Bible reading for Aug 23 -- 24
Aug 23 -- Jeremiah 52 and Psalm 31
Aug 24 -- Lamentations 1 and Psalm 32
"How lonely sits the city that was full of people! How like a widow has she become, she who was great among the nations! She who was a princess among the provinces has become a slave." (Lamentations 1:1)
THE FALL OF JERUSALEM (Jer 52). The final chapter is a summary of the siege and capture of Jerusalem in 586 BC. What occurs at that time is the third deportation of Jewish prisoners to Babylon. Daniel was taken in the first deportation (605 BC), and Ezekiel in the second (597 BC). They are the next two "major" prophets we will read, though Ezekiel (the longer work) will come next after Lamentations. Though the facts of the fall of Jerusalem -- and it will happen again in AD 70 -- are reported as history (which they are) the actual event was certainly horrific beyond imagination. This was a traumatic event in Israel's history. As I read this chapter I thought of the nightmarish scenes unfolding in Afghanistan right now as the Taliban moves in and people are fleeing for their lives. We can hardly imagine the terror and loss they feel. We can pray that many of these people will find new homes in other lands and rebuild their lives, hopefully in places where they can hear the gospel and come to know the Lord.
LAMENTATIONS (Lam 1). This is a series of lament songs about the fall of Jerusalem, as experienced by those who witnessed the tragic event. Tradition holds that Jeremiah himself wrote this, though he is not named as author. Jeremiah, however, is a good example to us of one who was never unfeeling toward the suffering of people, no matter how much they deserved judgment (Jer 9:1, 10; 13:7, 17; 14:17; 48:32). As you read Lamentations think about our Lord Jesus, who saw and wept over the future destruction of Jerusalem: "And when he drew near and saw the city, he wept over it, saying, 'Would that you, even you, had known on this day the things that make for peace! But now they are hidden from your eyes'" (Luke 19:41-44). We too are human. We too are in bodies that suffer pain. We too have families and loved ones. And we are spared from judgment only by the mercy of God. So we should never have a spirit of gloating, or even indifference, over the suffering of others.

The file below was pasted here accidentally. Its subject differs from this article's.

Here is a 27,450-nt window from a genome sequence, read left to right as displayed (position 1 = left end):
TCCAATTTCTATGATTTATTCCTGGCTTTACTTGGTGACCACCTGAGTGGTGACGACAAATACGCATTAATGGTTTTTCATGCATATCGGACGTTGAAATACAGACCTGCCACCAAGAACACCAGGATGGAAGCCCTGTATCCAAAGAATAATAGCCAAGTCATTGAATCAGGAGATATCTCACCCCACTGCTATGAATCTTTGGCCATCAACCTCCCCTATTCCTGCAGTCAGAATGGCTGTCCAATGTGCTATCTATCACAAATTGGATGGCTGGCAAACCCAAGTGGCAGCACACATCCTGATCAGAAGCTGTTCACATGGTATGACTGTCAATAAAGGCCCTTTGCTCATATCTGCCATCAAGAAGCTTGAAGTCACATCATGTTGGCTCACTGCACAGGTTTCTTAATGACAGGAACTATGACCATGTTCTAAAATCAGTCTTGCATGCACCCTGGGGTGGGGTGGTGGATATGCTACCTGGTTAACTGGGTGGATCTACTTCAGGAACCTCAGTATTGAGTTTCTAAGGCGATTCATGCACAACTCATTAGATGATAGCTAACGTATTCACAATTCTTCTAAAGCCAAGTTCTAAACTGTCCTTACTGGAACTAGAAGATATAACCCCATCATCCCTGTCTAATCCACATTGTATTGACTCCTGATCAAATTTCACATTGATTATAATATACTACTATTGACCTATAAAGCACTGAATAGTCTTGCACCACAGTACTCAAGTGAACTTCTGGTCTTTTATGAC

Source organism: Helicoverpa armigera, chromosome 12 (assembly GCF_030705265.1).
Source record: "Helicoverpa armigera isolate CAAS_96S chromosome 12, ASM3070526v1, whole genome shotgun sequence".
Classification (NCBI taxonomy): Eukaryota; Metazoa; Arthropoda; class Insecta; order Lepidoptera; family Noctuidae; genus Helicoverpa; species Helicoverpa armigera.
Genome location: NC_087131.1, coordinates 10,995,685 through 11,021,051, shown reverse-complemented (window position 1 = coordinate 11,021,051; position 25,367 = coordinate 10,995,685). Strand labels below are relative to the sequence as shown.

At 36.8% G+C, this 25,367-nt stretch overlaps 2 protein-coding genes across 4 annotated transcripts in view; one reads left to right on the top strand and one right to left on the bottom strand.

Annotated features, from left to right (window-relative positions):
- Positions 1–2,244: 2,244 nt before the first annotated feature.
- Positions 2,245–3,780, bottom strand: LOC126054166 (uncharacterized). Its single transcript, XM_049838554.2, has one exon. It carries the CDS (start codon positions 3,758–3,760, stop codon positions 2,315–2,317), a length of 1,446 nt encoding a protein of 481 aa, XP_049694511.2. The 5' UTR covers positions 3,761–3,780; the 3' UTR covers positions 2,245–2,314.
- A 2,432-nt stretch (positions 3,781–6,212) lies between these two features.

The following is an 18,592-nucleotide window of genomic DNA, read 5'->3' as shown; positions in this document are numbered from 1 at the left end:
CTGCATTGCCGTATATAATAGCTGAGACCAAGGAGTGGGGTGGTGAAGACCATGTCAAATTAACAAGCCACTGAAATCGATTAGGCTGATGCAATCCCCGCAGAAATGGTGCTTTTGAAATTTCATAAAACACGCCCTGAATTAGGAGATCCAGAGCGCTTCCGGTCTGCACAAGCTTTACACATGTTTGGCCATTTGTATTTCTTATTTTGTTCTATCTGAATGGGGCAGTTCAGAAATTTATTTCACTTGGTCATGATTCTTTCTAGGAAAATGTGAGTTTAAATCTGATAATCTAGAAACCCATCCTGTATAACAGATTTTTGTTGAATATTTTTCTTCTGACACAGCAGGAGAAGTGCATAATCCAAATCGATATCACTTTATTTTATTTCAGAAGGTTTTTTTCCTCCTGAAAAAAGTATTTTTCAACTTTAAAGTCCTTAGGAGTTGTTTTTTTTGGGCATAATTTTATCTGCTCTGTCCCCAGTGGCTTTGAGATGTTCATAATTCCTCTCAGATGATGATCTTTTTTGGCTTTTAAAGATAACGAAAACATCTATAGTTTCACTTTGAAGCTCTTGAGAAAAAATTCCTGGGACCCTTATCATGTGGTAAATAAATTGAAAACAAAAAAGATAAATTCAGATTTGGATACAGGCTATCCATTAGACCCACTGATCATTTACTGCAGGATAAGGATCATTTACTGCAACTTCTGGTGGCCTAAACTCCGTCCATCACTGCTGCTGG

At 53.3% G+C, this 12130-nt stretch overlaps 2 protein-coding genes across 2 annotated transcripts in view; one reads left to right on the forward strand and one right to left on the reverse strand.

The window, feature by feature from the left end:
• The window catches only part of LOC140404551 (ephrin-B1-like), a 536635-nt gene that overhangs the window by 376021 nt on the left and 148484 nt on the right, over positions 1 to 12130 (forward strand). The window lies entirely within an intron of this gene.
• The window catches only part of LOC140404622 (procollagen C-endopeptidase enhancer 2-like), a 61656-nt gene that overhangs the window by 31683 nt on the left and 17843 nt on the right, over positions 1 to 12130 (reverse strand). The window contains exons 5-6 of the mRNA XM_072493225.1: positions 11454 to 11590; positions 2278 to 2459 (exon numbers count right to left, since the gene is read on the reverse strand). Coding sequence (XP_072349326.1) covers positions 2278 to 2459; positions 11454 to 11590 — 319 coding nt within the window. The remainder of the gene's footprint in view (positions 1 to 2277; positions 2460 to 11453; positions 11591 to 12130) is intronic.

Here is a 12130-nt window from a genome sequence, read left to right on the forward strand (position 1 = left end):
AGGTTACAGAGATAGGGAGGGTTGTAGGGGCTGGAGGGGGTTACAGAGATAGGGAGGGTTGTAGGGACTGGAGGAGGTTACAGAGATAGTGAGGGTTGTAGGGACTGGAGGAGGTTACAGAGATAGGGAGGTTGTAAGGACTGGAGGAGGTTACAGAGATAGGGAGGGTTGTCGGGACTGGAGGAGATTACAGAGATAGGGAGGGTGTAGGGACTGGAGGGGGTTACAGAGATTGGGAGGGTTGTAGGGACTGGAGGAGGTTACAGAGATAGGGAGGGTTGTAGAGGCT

"My times are in your hand; rescue me from the hand of my enemies and from my persecutors! Make your face shine on your servant; save me in your steadfast love!" (Psalm 31:15-16)
THE PATIENCE OF FAITH (Ps 31). As Psalm 22 was on our Savior's lips when he was dying upon the cross, so was this psalm: "Then Jesus, calling out with a loud voice, said, 'Father, into your hands I commit my spirit!'" (Lu 23:46; cf Ps 31:5). This psalm by King David was a song of trust in God in the midst of hardship and in the presence of enemies. Trusting in God over a long and difficult period is called "waiting" upon the Lord. David is patient and confident in the Lord: "My times are in your hand..." (v 15). And, "Be strong, and let your heart take courage, all you who wait for the LORD! (v 24). As you study this psalm and apply it to yourself as a follower of Christ, ask these two questions: 1) what are some of the difficulties and hardships David mentions in this psalm which you also face as a Christian? And 2) what encouragement does David find in the Lord, and in God's character, that can help strengthen you as you wait on the Lord?
THE JOY OF FORGIVENESS (Ps 32). David's faith is also manifested in his confession of sin before God. The Apostle Paul writes about this in Romans 4:5-8. The "righteous" aren't those who have no sin (cf 1 Jn 1:8-10), but rather, are those who are honest in dealing with their sin before God (v 2). Confession and repentance are important to the Christian life, but believers know that forgiveness is not something you earn, but a gift to be received, already purchased for us by Christ through his death. Read more on Psalm 32 here.
Image credit: the painting above is "The Flight of the Prisoners" (1896) by James Tissot, in the public domain. About this newsletter: I'm Sandy Young, and I post three times a week on my Bible reading, following the Robert Murray M'Cheyne (RMM) two-year reading schedule, as arranged by D. A. Carson. Subscribe for email at Buttondown.email/Sandy. Scripture quotations, unless otherwise noted, are from The ESV® Bible (The Holy Bible, English Standard Version®), copyright © 2001 by Crossway, a publishing ministry of Good News Publishers. Used by permission. All rights reserved. A very helpful resource is the NET Bible with its excellent notes at netbible.org.
Bible reading for Aug 23 -- 24